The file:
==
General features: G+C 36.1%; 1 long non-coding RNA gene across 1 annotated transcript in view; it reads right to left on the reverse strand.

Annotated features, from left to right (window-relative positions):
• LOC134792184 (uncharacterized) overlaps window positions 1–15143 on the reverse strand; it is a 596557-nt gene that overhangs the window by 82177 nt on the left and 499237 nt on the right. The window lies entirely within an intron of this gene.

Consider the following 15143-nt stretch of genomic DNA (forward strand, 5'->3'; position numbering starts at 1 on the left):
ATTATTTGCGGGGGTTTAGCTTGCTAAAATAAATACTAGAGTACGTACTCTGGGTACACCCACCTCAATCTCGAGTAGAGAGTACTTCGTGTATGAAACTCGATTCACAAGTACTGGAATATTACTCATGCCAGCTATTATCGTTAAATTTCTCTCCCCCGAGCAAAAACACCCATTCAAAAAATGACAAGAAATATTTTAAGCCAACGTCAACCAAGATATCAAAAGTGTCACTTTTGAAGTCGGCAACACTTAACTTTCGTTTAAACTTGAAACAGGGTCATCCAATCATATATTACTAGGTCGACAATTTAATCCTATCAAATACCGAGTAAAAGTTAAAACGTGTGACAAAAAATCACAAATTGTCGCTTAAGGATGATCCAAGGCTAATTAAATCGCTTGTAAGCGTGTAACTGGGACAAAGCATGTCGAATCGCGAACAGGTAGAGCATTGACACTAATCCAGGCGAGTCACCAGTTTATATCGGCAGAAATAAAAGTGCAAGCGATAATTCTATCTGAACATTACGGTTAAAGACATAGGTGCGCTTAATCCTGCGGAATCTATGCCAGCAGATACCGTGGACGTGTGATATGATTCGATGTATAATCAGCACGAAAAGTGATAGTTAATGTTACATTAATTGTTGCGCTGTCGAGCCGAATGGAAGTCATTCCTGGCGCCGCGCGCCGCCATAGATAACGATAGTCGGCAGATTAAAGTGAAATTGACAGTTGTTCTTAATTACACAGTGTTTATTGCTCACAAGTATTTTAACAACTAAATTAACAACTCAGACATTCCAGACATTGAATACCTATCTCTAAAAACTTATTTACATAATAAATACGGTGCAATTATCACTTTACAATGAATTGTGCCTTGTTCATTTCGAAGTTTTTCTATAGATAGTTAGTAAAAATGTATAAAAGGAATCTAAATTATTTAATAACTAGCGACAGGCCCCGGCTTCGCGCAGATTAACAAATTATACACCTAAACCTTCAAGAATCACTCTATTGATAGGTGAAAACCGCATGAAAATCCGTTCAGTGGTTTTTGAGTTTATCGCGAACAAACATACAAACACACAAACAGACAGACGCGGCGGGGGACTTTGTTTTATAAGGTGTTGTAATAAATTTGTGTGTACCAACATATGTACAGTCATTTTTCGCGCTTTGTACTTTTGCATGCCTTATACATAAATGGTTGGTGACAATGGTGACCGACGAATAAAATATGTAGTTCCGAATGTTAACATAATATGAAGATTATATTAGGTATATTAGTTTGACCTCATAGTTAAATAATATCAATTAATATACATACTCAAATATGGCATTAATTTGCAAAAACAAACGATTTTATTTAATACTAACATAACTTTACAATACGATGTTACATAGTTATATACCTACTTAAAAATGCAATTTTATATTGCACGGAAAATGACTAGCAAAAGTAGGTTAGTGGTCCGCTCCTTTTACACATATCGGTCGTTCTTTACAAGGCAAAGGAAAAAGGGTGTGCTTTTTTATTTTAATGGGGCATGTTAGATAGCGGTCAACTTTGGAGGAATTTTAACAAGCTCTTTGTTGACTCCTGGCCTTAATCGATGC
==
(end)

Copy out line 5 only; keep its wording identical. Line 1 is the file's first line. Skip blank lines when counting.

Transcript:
ATTATTTGCGGGGGTTTAGCTTGCTAAAATAAATACTAGAGTACGTACTCTGGGTACACCCACCTCAATCTCGAGTAGAGAGTACTTCGTGTATGAAACTCGATTCACAAGTACTGGAATATTACTCATGCCAGCTATTATCGTTAAATTTCTCTCCCCCGAGCAAAAACACCCATTCAAAAAATGACAAGAAATATTTTAAGCCAACGTCAACCAAGATATCAAAAGTGTCACTTTTGAAGTCGGCAACACTTAACTTTCGTTTAAACTTGAAACAGGGTCATCCAATCATATATTACTAGGTCGACAATTTAATCCTATCAAATACCGAGTAAAAGTTAAAACGTGTGACAAAAAATCACAAATTGTCGCTTAAGGATGATCCAAGGCTAATTAAATCGCTTGTAAGCGTGTAACTGGGACAAAGCATGTCGAATCGCGAACAGGTAGAGCATTGACACTAATCCAGGCGAGTCACCAGTTTATATCGGCAGAAATAAAAGTGCAAGCGATAATTCTATCTGAACATTACGGTTAAAGACATAGGTGCGCTTAATCCTGCGGAATCTATGCCAGCAGATACCGTGGACGTGTGATATGATTCGATGTATAATCAGCACGAAAAGTGATAGTTAATGTTACATTAATTGTTGCGCTGTCGAGCCGAATGGAAGTCATTCCTGGCGCCGCGCGCCGCCATAGATAACGATAGTCGGCAGATTAAAGTGAAATTGACAGTTGTTCTTAATTACACAGTGTTTATTGCTCACAAGTATTTTAACAACTAAATTAACAACTCAGACATTCCAGACATTGAATACCTATCTCTAAAAACTTATTTACATAATAAATACGGTGCAATTATCACTTTACAATGAATTGTGCCTTGTTCATTTCGAAGTTTTTCTATAGATAGTTAGTAAAAATGTATAAAAGGAATCTAAATTATTTAATAACTAGCGACAGGCCCCGGCTTCGCGCAGATTAACAAATTATACACCTAAACCTTCAAGAATCACTCTATTGATAGGTGAAAACCGCATGAAAATCCGTTCAGTGGTTTTTGAGTTTATCGCGAACAAACATACAAACACACAAACAGACAGACGCGGCGGGGGACTTTGTTTTATAAGGTGTTGTAATAAATTTGTGTGTACCAACATATGTACAGTCATTTTTCGCGCTTTGTACTTTTGCATGCCTTATACATAAATGGTTGGTGACAATGGTGACCGACGAATAAAATATGTAGTTCCGAATGTTAACATAATATGAAGATTATATTAGGTATATTAGTTTGACCTCATAGTTAAATAATATCAATTAATATACATACTCAAATATGGCATTAATTTGCAAAAACAAACGATTTTATTTAATACTAACATAACTTTACAATACGATGTTACATAGTTATATACCTACTTAAAAATGCAATTTTATATTGCACGGAAAATGACTAGCAAAAGTAGGTTAGTGGTCCGCTCCTTTTACACATATCGGTCGTTCTTTACAAGGCAAAGGAAAAAGGGTGTGCTTTTTTATTTTAATGGGGCATGTTAGATAGCGGTCAACTTTGGAGGAATTTTAACAAGCTCTTTGTTGACTCCTGGCCTTAATCGATGC